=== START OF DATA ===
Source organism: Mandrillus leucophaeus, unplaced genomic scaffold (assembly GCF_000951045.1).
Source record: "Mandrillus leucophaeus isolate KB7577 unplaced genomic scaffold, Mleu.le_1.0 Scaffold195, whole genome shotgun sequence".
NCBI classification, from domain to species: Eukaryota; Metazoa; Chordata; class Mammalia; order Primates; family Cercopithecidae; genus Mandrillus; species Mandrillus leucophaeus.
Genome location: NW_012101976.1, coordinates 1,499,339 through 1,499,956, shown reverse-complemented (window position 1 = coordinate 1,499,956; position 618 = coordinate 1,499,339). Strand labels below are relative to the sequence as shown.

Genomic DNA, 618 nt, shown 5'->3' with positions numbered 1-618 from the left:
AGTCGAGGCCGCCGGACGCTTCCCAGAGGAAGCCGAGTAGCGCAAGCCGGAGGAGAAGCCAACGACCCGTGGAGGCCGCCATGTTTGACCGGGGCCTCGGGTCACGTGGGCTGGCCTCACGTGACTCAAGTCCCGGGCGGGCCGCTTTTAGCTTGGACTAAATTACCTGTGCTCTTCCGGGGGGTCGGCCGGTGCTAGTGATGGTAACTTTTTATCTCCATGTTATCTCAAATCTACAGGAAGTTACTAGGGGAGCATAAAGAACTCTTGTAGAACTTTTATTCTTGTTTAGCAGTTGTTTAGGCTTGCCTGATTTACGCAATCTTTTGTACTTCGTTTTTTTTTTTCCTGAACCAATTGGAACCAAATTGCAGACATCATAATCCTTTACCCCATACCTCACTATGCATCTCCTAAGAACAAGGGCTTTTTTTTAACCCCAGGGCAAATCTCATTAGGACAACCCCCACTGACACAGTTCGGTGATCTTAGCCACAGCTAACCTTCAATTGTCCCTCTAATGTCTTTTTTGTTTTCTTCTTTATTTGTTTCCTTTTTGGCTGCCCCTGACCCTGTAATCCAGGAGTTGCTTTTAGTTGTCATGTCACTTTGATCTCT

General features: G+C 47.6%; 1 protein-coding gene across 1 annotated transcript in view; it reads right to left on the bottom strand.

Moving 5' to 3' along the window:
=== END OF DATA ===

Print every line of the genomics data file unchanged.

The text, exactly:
Source organism: Mandrillus leucophaeus, unplaced genomic scaffold (assembly GCF_000951045.1).
Source record: "Mandrillus leucophaeus isolate KB7577 unplaced genomic scaffold, Mleu.le_1.0 Scaffold195, whole genome shotgun sequence".
NCBI classification, from domain to species: Eukaryota; Metazoa; Chordata; class Mammalia; order Primates; family Cercopithecidae; genus Mandrillus; species Mandrillus leucophaeus.
Genome location: NW_012101976.1, coordinates 1,499,339 through 1,499,956, shown reverse-complemented (window position 1 = coordinate 1,499,956; position 618 = coordinate 1,499,339). Strand labels below are relative to the sequence as shown.

Genomic DNA, 618 nt, shown 5'->3' with positions numbered 1-618 from the left:
AGTCGAGGCCGCCGGACGCTTCCCAGAGGAAGCCGAGTAGCGCAAGCCGGAGGAGAAGCCAACGACCCGTGGAGGCCGCCATGTTTGACCGGGGCCTCGGGTCACGTGGGCTGGCCTCACGTGACTCAAGTCCCGGGCGGGCCGCTTTTAGCTTGGACTAAATTACCTGTGCTCTTCCGGGGGGTCGGCCGGTGCTAGTGATGGTAACTTTTTATCTCCATGTTATCTCAAATCTACAGGAAGTTACTAGGGGAGCATAAAGAACTCTTGTAGAACTTTTATTCTTGTTTAGCAGTTGTTTAGGCTTGCCTGATTTACGCAATCTTTTGTACTTCGTTTTTTTTTTTCCTGAACCAATTGGAACCAAATTGCAGACATCATAATCCTTTACCCCATACCTCACTATGCATCTCCTAAGAACAAGGGCTTTTTTTTAACCCCAGGGCAAATCTCATTAGGACAACCCCCACTGACACAGTTCGGTGATCTTAGCCACAGCTAACCTTCAATTGTCCCTCTAATGTCTTTTTTGTTTTCTTCTTTATTTGTTTCCTTTTTGGCTGCCCCTGACCCTGTAATCCAGGAGTTGCTTTTAGTTGTCATGTCACTTTGATCTCT

General features: G+C 47.6%; 1 protein-coding gene across 1 annotated transcript in view; it reads right to left on the bottom strand.

Moving 5' to 3' along the window: